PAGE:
Phenomenon: Glaciers

Glaciers sculpt mountains, dredge valleys, and remain an unending source of fascination for hikers.

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Glaciers are all about power. They sculpt mountains, dredge valleys – and turn hikes into mettle-testing climbs. The secret to all that power? Ice – lots of ice. These masses of frozen H2O are named after the different places where they form, including cirques, valleys, and piedmonts (bases of mountains). They can be long and narrow like Alaska’s 100-mile Bering Glacier, or broad, like the Seward-Malaspina glacier system in Wrangell-St. Elias National Park , which covers nearly 2,000 square miles – an area larger than Rhode Island.


Glaciers form in areas where summer temperatures never rise enough to melt all of winter’s snowfall. The powder settles, and subsequent storms pack it into dense layers. This consolidated snow, called firn, continues to compress each season. Gradually, it recrystallizes into glacial ice – a process that can take anywhere from 3 to 20 years, depending on climate and annual snowfall.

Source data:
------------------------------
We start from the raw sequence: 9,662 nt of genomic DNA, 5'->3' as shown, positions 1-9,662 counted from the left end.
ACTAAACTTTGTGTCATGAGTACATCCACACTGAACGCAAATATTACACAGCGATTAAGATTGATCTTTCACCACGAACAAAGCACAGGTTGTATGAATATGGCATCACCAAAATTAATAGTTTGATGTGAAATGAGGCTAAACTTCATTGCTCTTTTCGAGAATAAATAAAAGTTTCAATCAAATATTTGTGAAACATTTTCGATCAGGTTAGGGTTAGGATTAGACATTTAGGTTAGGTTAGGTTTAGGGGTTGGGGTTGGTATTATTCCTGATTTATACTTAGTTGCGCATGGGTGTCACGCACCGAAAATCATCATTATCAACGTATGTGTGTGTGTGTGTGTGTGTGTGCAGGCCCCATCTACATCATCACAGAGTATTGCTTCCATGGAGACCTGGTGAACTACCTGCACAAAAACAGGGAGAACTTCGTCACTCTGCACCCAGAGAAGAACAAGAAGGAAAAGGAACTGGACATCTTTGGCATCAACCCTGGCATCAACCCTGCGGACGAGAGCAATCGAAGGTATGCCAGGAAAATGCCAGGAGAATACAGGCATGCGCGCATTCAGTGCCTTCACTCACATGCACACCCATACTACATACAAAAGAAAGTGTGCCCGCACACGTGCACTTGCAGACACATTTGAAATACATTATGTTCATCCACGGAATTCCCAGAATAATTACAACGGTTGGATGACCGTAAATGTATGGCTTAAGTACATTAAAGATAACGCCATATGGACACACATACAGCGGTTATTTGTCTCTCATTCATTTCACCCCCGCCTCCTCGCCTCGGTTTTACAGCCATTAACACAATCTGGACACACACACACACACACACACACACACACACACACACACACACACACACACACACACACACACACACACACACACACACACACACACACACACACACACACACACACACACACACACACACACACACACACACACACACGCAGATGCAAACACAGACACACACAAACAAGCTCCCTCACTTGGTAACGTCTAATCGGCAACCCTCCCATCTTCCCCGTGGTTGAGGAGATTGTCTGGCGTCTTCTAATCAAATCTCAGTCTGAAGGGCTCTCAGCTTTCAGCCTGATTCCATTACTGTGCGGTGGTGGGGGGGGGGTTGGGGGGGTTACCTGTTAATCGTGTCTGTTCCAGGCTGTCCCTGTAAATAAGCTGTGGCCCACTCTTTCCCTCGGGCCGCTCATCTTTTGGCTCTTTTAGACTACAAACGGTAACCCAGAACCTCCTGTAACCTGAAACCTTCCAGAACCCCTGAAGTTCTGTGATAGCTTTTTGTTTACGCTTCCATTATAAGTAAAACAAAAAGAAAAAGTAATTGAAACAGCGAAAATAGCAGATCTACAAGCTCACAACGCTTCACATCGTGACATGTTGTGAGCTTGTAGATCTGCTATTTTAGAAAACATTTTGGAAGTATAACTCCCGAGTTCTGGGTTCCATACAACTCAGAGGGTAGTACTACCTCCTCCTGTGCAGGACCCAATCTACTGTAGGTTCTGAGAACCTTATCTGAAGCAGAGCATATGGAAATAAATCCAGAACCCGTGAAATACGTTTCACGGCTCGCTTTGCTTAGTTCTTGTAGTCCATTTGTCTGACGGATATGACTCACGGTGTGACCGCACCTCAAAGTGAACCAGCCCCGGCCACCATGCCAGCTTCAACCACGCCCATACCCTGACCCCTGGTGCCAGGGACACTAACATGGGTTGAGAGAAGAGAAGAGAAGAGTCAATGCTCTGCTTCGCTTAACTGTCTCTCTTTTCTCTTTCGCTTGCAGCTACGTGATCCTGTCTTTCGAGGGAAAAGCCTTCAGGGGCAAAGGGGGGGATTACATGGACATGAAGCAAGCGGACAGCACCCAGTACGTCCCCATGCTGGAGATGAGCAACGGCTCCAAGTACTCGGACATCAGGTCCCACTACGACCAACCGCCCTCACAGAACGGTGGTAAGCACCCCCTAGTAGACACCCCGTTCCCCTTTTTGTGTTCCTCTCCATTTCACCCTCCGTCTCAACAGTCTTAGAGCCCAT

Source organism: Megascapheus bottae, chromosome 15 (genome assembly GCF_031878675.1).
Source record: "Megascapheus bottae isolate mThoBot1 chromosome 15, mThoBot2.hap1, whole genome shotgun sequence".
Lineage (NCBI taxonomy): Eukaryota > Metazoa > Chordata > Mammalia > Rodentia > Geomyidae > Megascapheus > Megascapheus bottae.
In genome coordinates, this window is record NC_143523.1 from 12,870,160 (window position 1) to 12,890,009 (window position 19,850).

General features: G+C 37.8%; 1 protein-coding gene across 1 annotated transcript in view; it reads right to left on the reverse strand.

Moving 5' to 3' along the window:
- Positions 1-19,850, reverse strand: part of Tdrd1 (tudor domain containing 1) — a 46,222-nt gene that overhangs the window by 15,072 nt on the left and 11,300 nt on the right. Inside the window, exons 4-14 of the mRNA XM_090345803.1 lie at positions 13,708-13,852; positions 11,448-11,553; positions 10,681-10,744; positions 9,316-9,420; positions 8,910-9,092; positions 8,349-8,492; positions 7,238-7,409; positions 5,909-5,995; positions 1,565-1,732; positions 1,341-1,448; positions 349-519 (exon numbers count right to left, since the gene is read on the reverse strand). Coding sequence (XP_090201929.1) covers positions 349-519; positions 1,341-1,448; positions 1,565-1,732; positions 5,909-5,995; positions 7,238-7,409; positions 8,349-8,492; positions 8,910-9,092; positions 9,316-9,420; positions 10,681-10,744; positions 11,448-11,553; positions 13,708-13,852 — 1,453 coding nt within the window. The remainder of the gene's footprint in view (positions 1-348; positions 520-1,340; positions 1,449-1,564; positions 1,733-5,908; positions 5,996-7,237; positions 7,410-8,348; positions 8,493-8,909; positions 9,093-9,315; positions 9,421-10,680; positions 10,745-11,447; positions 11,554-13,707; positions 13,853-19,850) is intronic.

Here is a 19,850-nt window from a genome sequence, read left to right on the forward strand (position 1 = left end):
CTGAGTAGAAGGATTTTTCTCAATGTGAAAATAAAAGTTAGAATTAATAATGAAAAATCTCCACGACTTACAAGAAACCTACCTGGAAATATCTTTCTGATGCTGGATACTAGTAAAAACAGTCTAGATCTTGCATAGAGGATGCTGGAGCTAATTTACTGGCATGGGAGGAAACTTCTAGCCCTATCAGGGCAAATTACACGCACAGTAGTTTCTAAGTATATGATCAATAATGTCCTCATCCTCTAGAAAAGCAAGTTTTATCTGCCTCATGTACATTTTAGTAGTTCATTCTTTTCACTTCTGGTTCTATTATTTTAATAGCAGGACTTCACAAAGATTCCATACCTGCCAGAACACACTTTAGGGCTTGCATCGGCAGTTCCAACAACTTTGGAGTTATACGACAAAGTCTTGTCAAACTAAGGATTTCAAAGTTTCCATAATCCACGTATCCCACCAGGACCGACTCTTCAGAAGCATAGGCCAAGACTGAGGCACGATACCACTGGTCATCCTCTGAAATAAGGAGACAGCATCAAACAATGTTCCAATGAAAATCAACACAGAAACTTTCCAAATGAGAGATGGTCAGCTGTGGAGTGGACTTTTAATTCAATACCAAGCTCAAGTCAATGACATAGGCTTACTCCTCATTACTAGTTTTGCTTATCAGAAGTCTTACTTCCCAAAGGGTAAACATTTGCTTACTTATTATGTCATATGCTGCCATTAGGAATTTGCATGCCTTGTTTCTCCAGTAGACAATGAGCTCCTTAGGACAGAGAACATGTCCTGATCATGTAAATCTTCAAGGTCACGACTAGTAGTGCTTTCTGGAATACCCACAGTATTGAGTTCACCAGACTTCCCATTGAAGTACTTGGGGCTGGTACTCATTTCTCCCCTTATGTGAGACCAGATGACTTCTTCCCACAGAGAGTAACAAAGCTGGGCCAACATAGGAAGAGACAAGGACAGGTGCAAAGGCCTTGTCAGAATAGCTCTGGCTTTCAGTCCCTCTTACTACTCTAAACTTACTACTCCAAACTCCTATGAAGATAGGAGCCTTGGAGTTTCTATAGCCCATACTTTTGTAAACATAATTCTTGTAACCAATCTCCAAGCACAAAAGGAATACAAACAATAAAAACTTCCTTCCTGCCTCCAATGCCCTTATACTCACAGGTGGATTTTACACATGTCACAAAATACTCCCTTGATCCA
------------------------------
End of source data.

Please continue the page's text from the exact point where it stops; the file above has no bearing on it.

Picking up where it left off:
If new snow and cold temperatures persist, the ice mass expands. When it is larger than a football field and exceeds 50 feet in depth, the weight of the ice and snow in the accumulation zone (the upper elevations) pushes the ice below it downhill. This movement, or glacial flow, transforms the ice mass into a glacier.


Although a glacier appears static, it’s actually a dynamic, flowing river of ice. Its progress hinges on two things: the grade of the slope and the amount of new glacial ice in the accumulation zone. The rate of movement – a foot a day for many glaciers – is called flow rate or ice velocity.


The difference between flow rate and the amount of melting in the ablation zone (the lower section) determines if a glacier advances or retreats. If flow is a foot a day and melt is 6 inches, the glacier will advance 6 inches each day.